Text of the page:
How To Start A Dollhouse Makeover For Total Beginners.

I decided to remodel a dollhouse for fun, but I had no idea where to start.

I am seriously clueless about the “right” way to do a dollhouse remodel, but hey, it’s supposed to be fun, so I decided to just jump in and see what would happen.

To start the dollhouse makeover, you need to remove all of the old wallpaper, flooring, trim, and anything else that you want to replace.

If there are parts of the dollhouse that are in good enough shape to keep, you can leave those intact or remove them temporarily to save them to use later.

Some people like to take the house apart first, but that’s a personal decision about what’s easier for you to do.

dollhouse makeover for beginners

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I used to have a Lundby dollhouse when I was a kid, and my mother gave it to my cousin to play with.

When she was too old for it they took it apart to send it back, and nobody could ever figure out how to put it together again.

Seriously, it was a mystery how it went together and nobody could do it.

So I’ll be leaving my dollhouse in one piece because I don’t know enough about taking them apart, and I don’t know anything about how this one was built.

It seems pretty solid, so I’ll be working on it assembled!

I’m not sure how far I’ll go to strip off the original wallpaper and flooring, but I did start by removing the outer layers that had been added over the years.

Removing the outer layer of wallpaper.

I started by removing the outer layer of wallpaper in the house, which had been added to the house’s original surfaces.

The wallpaper in this house had been attached with double-sided tape, but there was also a layer under the outer layer, and that had been applied with adhesive.

peeling off the wallpaper
Peeling off the wallpaper.

I wasn’t able to peel all of the wallpaper off of the house at that point, but I got most of it off by pulling it.

Since the double-sided tape wasn’t all over the paper, it was fairly easy to remove.

The layer of paper that was under the outer layer was securely attached to the house, so I’ll have to go back to remove that if I decide to completely strip the walls.

I might not need to do that, but depending on how thin the wallpaper that I apply will be, it might look better if I do.

I did manage to get some photos of what I think is the original wallpaper.

Based on the colors and the patterns, I’m thinking that the dollhouse was originally made in the late 1950’s or early 1960’s.

I saved a piece of the paper that I really liked and have made a version of it that you can download here:

Pink waterlily dollhouse wallpaper

Watch on youtube.

Removing the trim and window surrounds.

While I was removing the wallpaper I was also removing the trim and all of the molding that went around the windows.

Most of the trim was attached to the wallpaper and didn’t take much effort to remove because they weren’t attached very securely.

Removing the trim
Removing the trim.

Most of the pieces came off without breaking, but some of them did crack or splinter.

I kept the pieces that I could use as templates for new trim if I decide to put more in.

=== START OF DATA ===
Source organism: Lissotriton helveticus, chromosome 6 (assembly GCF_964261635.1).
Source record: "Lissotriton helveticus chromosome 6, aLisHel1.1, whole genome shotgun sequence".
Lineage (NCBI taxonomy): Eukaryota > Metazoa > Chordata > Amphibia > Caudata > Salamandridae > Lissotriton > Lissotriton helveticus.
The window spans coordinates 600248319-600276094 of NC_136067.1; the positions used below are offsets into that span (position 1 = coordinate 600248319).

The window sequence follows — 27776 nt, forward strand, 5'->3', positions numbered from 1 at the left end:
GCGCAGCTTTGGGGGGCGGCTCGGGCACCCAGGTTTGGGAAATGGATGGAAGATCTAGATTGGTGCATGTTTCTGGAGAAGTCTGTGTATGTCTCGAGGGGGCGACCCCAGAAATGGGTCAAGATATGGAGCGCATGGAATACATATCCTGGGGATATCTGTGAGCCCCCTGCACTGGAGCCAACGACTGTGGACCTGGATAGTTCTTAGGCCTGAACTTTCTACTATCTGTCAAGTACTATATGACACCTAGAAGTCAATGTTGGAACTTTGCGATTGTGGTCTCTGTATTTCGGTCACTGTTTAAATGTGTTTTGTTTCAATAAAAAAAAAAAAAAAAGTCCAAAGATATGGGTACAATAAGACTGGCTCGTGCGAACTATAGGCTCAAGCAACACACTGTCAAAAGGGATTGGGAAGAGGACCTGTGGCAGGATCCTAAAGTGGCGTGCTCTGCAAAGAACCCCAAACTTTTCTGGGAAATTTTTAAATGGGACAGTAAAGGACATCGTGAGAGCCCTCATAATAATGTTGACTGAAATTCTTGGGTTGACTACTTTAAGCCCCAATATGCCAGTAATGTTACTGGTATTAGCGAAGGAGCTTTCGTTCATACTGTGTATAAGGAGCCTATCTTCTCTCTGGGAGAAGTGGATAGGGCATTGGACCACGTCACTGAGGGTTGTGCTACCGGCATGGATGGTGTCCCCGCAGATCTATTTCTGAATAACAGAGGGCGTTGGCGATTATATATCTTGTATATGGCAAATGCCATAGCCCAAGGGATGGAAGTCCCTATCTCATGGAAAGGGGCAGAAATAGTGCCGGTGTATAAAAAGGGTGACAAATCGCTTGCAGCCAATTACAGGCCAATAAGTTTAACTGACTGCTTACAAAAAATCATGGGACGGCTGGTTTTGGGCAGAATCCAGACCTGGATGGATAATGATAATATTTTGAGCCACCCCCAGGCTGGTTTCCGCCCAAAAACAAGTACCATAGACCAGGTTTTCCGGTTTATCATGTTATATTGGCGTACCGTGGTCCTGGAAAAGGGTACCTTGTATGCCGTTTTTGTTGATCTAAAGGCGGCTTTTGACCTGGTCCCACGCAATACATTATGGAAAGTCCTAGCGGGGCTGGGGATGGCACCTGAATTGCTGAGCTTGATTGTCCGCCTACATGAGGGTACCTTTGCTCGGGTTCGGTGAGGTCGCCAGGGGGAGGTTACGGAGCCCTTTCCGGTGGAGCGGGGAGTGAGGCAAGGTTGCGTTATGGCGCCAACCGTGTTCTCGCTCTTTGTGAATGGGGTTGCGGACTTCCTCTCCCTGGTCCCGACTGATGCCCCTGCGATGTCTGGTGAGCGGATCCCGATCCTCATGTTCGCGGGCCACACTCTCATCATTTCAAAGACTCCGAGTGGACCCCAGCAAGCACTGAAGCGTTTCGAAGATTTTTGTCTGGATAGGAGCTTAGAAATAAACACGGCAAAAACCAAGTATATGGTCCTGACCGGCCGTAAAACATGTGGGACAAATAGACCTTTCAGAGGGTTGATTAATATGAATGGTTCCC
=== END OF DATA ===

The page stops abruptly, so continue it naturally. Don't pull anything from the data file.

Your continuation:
I stacked each room’s trim and window and door surround in the room that they belong in to keep them sorted out.

I used a pair of pliers to help yank the trim off of the walls in some places where it was really stuck.

Most of it came off fairly easily, though, so I think I was lucky.

Wallpaper and trim after being removed.
Wallpaper and trim after being removed.

After getting off as much of the wallpaper and trim that I could without using water or solvents, I still had the original wallpaper stuck to some of the walls, and I was ready to move on to the flooring.

Removing the flooring.

After I removed the wallpaper I started on the flooring.

The house had several different types of flooring and methods of it having been attached, so it was a strange assortment to take off.

Removing the flooring.

Some of the floors had cardboard bases that had the floor paper stuck to it, then stuck to the floor of the dollhouse.

Some of the rooms had thicker boards with actual wood parquet pieces, which made the levels of the floors different for each room.

There were also some rooms that didn’t have any baseboards under the floor paper at all, so the paper was attached directly to the wood floor.

It was a weird combination of different flooring methods, but I was able to get most of them up and detach them from the house.

Flooring removal.

Most of the floors were attached to the house with either double-sided tape or some kind of rubber cement-type adhesive.

I’ll have to go in and scrape the floors to get everything level, but that’s going to take some work.

There was also some copper tape in the house, and I didn’t know what that was for.

I had to look it up and found out that it was a way of wiring the dollhouse for lighting.

I removed some of the copper tape but I think I’ll look up the ways that it’s used to see if I can leave some of it in place in case I can use it in the future.

I don’t have any plans to wire the house at this point, but if it will save some time down the road I’ll leave the tape in place and figure it out later.

I’ll be working on the house and posting more as I get things cleaned up.

I plan on decorating all of the rooms with a different theme, so this isn’t going to be a traditional house by any means.

If you have any tips or advice, go leave a comment on my youtube channel. Opens in a new tab.I welcome suggestions, and while I can’t promise to take all of the advice I’ll definitely look into things that could help make the dollhouse redecorating process easier!

Kara Buntin

Kara is a former wedding cake decorator who has won numerous awards for her cake designs and gingerbread houses. She currently owns a cake decorating supply business at

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